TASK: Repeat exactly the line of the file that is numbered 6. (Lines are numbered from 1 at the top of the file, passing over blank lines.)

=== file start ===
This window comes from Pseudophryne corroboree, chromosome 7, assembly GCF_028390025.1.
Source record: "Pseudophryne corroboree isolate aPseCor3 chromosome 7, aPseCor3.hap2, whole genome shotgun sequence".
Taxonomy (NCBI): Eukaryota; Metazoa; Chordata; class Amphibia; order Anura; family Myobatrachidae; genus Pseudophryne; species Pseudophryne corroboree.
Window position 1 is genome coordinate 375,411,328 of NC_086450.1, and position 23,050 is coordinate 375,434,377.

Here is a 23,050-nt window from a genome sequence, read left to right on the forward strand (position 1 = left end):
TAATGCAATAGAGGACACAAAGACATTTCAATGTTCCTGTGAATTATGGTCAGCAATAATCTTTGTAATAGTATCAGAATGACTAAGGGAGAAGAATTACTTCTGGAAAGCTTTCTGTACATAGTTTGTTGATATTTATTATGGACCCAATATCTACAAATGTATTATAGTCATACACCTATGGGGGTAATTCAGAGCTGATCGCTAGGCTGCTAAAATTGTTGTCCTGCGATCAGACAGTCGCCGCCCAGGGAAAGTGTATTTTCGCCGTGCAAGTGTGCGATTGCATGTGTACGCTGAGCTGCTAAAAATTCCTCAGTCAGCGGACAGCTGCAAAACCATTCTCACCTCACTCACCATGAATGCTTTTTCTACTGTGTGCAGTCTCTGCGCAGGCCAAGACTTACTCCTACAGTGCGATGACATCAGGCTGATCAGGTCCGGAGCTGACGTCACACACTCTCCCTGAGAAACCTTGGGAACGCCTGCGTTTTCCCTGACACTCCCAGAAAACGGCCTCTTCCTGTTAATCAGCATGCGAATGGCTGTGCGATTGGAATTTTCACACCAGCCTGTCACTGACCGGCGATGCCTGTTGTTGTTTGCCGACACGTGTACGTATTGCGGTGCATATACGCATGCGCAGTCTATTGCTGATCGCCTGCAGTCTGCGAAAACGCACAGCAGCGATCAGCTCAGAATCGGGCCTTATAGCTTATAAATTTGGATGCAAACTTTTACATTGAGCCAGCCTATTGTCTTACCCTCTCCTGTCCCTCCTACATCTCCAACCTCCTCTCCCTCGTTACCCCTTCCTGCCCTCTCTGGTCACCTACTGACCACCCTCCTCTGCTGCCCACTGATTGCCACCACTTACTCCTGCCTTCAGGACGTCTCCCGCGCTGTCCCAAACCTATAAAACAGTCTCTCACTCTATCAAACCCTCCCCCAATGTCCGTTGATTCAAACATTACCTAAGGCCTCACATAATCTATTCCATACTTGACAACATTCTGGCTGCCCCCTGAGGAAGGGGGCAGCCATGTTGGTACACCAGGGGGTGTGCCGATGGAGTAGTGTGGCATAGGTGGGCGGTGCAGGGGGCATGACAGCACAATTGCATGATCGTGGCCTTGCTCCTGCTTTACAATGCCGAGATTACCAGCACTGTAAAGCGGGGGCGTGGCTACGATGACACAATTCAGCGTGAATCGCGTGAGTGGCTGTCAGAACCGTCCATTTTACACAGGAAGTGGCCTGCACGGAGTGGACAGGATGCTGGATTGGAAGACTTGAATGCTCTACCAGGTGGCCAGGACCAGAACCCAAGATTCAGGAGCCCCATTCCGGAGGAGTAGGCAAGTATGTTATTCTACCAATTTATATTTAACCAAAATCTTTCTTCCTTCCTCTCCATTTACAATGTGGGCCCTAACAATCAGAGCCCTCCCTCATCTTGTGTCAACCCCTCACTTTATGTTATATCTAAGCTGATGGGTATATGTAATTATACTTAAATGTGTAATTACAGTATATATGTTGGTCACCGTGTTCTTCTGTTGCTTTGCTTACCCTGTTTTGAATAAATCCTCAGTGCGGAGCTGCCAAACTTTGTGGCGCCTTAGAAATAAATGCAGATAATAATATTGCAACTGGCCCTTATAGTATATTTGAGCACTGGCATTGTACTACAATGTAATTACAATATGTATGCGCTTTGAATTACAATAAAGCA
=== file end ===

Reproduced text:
TAATGCAATAGAGGACACAAAGACATTTCAATGTTCCTGTGAATTATGGTCAGCAATAATCTTTGTAATAGTATCAGAATGACTAAGGGAGAAGAATTACTTCTGGAAAGCTTTCTGTACATAGTTTGTTGATATTTATTATGGACCCAATATCTACAAATGTATTATAGTCATACACCTATGGGGGTAATTCAGAGCTGATCGCTAGGCTGCTAAAATTGTTGTCCTGCGATCAGACAGTCGCCGCCCAGGGAAAGTGTATTTTCGCCGTGCAAGTGTGCGATTGCATGTGTACGCTGAGCTGCTAAAAATTCCTCAGTCAGCGGACAGCTGCAAAACCATTCTCACCTCACTCACCATGAATGCTTTTTCTACTGTGTGCAGTCTCTGCGCAGGCCAAGACTTACTCCTACAGTGCGATGACATCAGGCTGATCAGGTCCGGAGCTGACGTCACACACTCTCCCTGAGAAACCTTGGGAACGCCTGCGTTTTCCCTGACACTCCCAGAAAACGGCCTCTTCCTGTTAATCAGCATGCGAATGGCTGTGCGATTGGAATTTTCACACCAGCCTGTCACTGACCGGCGATGCCTGTTGTTGTTTGCCGACACGTGTACGTATTGCGGTGCATATACGCATGCGCAGTCTATTGCTGATCGCCTGCAGTCTGCGAAAACGCACAGCAGCGATCAGCTCAGAATCGGGCCTTATAGCTTATAAATTTGGATGCAAACTTTTACATTGAGCCAGCCTATTGTCTTACCCTCTCCTGTCCCTCCTACATCTCCAACCTCCTCTCCCTCGTTACCCCTTCCTGCCCTCTCTGGTCACCTACTGACCACCCTCCTCTGCTGCCCACTGATTGCCACCACTTACTCCTGCCTTCAGGACGTCTCCCGCGCTGTCCCAAACCTATAAAACAGTCTCTCACTCTATCAAACCCTCCCCCAATGTCCGTTGATTCAAACATTACCTAAGGCCTCACATAATCTATTCCATACTTGACAACATTCTGGCTGCCCCCTGAGGAAGGGGGCAGCCATGTTGGTACACCAGGGGGTGTGCCGATGGAGTAGTGTGGCATAGGTGGGCGGTGCAGGGGGCATGACAGCACAATTGCATGATCGTGGCCTTGCTCCTGCTTTACAATGCCGAGATTACCAGCACTGTAAAGCGGGGGCGTGGCTACGATGACACAATTCAGCGTGAATCGCGTGAGTGGCTGTCAGAACCGTCCATTTTACACAGGAAGTGGCCTGCACGGAGTGGACAGGATGCTGGATTGGAAGACTTGAATGCTCTACCAGGTGGCCAGGACCAGAACCCAAGATTCAGGAGCCCCATTCCGGAGGAGTAGGCAAGTATGTTATTCTACCAATTTATATTTAACCAAAATCTTTCTTCCTTCCTCTCCATTTACAATGTGGGCCCTAACAATCAGAGCCCTCCCTCATCTTGTGTCAACCCCTCACTTTATGTTATATCTAAGCTGATGGGTATATGTAATTATACTTAAATGTGTAATTACAGTATATATGTTGGTCACCGTGTTCTTCTGTTGCTTTGCTTACCCTGTTTTGAATAAATCCTCAGTGCGGAGCTGCCAAACTTTGTGGCGCCTTAGAAATAAATGCAGATAATAATATTGCAACTGGCCCTTATAGTATATTTGAGCACTGGCATTGTACTACAATGTAATTACAATATGTATGCGCTTTGAATTACAATAAAGCA